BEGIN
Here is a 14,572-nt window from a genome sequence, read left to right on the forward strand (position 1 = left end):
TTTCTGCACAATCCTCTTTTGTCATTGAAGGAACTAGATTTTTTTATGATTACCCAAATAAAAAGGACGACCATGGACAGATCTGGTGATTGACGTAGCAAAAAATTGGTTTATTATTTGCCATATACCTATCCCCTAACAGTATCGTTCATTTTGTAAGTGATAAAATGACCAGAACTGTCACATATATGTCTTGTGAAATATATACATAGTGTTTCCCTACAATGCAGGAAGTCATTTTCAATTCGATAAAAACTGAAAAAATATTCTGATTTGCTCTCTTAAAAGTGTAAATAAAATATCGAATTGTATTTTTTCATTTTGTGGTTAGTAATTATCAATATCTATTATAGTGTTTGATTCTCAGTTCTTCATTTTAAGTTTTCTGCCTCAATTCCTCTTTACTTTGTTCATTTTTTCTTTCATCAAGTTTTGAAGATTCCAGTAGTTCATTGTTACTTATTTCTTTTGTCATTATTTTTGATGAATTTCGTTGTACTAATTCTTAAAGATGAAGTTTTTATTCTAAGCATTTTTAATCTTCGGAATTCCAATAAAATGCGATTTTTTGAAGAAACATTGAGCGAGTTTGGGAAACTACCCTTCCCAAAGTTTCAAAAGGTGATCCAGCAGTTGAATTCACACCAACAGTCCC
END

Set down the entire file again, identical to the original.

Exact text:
Here is a 14,572-nt window from a genome sequence, read left to right on the forward strand (position 1 = left end):
TTTCTGCACAATCCTCTTTTGTCATTGAAGGAACTAGATTTTTTTATGATTACCCAAATAAAAAGGACGACCATGGACAGATCTGGTGATTGACGTAGCAAAAAATTGGTTTATTATTTGCCATATACCTATCCCCTAACAGTATCGTTCATTTTGTAAGTGATAAAATGACCAGAACTGTCACATATATGTCTTGTGAAATATATACATAGTGTTTCCCTACAATGCAGGAAGTCATTTTCAATTCGATAAAAACTGAAAAAATATTCTGATTTGCTCTCTTAAAAGTGTAAATAAAATATCGAATTGTATTTTTTCATTTTGTGGTTAGTAATTATCAATATCTATTATAGTGTTTGATTCTCAGTTCTTCATTTTAAGTTTTCTGCCTCAATTCCTCTTTACTTTGTTCATTTTTTCTTTCATCAAGTTTTGAAGATTCCAGTAGTTCATTGTTACTTATTTCTTTTGTCATTATTTTTGATGAATTTCGTTGTACTAATTCTTAAAGATGAAGTTTTTATTCTAAGCATTTTTAATCTTCGGAATTCCAATAAAATGCGATTTTTTGAAGAAACATTGAGCGAGTTTGGGAAACTACCCTTCCCAAAGTTTCAAAAGGTGATCCAGCAGTTGAATTCACACCAACAGTCCC